Trump's handling of Russia investigations weighs on approval ratings

By Jennifer De Pinto, Fred Backus, Kabir Khanna and Anthony Salvanto

President Trump's job approval rating has dipped in recent weeks, pushed down by negative reaction to his handling of the Russia investigations, and he's seen some slippage among Republicans as well. A third of Americans say his approach to the issue has made their opinion of him worse, and his handling of that matter gets lower marks than any of his others, like the economy or terrorism, for which he rates higher.

Americans of all stripes do seem inclined to want to get to the bottom of things: most believe that the Special Counsel Mueller's investigation will be impartial, and that the president should not do anything to try to stop it -- a view that also runs across partisan lines.

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But divisions remain not only over what happened in the Russia matter, but whether it is serious or not. Most who approve of the President say it is not serious. Most Republicans feel the President is being criticized more than his predecessors and for some of them, that just makes them back the President even more. 

Trump approval rating now lowest since he became president

At 36 percent, Mr. Trump's approval rating is now his lowest in CBS News Polls since becoming president. Fifty-seven percent now disapprove.

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The drop in the President's approval rating is partially due to ebbing support among Republicans. Seventy-two percent approve of the job Mr. Trump is doing, a decline of eleven points since April.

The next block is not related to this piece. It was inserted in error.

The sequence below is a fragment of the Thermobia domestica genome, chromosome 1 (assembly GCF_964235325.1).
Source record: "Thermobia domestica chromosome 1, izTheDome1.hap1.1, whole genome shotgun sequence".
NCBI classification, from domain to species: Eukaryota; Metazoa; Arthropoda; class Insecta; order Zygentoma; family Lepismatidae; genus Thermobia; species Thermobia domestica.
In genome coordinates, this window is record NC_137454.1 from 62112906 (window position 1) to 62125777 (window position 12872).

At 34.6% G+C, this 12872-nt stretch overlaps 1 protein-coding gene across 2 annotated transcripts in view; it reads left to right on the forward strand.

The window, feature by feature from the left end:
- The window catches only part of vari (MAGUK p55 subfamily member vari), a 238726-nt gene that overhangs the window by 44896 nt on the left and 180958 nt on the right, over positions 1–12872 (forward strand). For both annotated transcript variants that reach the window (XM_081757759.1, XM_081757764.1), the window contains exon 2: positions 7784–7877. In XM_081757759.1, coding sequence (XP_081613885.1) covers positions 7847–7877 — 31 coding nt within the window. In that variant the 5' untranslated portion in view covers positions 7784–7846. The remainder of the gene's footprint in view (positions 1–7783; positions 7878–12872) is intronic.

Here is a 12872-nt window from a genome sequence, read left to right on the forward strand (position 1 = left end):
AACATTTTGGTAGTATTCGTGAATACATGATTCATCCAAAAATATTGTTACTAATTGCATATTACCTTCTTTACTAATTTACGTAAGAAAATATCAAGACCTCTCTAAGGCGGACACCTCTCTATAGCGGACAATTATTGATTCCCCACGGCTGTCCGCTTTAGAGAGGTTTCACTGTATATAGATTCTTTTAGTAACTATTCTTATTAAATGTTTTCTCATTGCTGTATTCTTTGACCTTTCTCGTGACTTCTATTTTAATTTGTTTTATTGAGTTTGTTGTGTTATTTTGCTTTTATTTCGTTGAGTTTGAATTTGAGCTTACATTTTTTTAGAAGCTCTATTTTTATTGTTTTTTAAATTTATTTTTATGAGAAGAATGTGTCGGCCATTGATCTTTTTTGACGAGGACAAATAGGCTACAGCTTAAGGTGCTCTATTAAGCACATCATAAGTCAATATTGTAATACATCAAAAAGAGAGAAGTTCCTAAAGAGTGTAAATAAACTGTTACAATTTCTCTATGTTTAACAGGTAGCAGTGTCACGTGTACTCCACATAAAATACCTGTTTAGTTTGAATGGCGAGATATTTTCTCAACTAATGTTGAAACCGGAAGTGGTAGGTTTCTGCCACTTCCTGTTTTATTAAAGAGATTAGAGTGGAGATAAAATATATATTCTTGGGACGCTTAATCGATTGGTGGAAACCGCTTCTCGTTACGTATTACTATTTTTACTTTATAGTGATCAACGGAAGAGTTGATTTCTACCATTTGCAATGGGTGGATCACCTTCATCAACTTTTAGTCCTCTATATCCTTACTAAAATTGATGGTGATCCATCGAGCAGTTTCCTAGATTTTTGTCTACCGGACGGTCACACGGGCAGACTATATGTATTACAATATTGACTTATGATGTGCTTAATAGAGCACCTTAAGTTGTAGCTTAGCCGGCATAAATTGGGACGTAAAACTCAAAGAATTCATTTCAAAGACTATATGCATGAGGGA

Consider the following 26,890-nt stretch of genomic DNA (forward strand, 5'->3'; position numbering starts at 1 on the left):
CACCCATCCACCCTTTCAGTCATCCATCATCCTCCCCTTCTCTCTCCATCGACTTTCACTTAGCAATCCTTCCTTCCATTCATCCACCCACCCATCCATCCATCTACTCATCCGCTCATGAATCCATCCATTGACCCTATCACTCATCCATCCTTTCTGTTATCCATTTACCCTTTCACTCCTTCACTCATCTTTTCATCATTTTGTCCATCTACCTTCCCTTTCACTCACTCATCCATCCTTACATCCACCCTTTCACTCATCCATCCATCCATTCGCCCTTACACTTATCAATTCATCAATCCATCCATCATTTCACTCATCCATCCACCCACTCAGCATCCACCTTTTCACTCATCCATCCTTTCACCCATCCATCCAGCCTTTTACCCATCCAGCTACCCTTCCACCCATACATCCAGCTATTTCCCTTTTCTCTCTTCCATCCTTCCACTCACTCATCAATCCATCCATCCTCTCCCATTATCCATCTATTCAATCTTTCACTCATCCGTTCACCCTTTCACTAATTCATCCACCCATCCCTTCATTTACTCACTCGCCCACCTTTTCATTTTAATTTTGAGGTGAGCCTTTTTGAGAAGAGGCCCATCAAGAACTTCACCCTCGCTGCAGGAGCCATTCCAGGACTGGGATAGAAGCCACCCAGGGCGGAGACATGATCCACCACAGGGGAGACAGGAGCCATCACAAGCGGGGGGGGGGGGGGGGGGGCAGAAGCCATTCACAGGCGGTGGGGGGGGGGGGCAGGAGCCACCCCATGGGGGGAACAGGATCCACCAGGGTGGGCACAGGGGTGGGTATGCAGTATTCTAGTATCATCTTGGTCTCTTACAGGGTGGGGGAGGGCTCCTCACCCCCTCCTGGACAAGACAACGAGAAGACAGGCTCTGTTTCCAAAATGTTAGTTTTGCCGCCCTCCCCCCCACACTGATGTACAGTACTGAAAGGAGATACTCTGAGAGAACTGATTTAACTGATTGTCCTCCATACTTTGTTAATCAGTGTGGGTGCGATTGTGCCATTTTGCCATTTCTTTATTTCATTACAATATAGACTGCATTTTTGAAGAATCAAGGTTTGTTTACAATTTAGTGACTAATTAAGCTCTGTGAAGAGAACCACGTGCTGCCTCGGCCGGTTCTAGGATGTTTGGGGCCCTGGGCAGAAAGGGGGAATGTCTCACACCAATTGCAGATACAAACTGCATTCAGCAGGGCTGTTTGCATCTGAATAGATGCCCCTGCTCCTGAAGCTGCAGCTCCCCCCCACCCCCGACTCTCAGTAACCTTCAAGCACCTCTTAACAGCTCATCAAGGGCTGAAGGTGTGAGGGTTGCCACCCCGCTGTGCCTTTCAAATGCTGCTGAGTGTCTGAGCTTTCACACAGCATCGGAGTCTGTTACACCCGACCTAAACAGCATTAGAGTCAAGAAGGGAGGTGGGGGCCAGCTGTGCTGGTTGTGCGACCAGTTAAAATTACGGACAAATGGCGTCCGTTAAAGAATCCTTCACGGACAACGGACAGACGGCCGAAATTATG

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Historically, a drop-off in support among a president's own party is not unusual at times. There were points in Barack Obama's presidency when his support among Democrats dipped to a similar level.

The Russia investigation

Of the issues on which Americans evaluated President Trump for this poll, they give the president his most negative marks on his handling of the Russia matter -- just 28 percent approve, while 63 percent disapprove. A third say the president's approach to this issue has made them think worse of him.

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Republicans approve of how Mr. Trump is handling the Russia issue, but in far lower numbers (at 57 percent) than their support for the job he's doing on the issues of the economy (80 percent) and terrorism (77 percent).

Even as some in their ranks disapprove of how the President is handling the investigation, most Republicans don't think the issue is serious.  Just one in five Republicans thinks it is a critical security matter, and more than half call the investigations a political distraction that should be put aside. Even among Republicans who think it at least somewhat likely the Trump campaign had improper communications with Russia, just a third view the issue as critical to national security.

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More Americans say their opinion of Mr. Trump has grown worse, not better, because of his handling of the Russia investigations. Still, for most (including majorities of Republicans and independents), his approach to the issue hasn't caused their view of him to change.

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Most Americans (56 percent) believe that the special counsel's investigation will be impartial, rejecting any assertions to the contrary, and think that the president should not do anything to try to stop it. That view runs across partisan lines, as most Democrats and Independents think so, and Republicans are more likely to believe it will be impartial than not.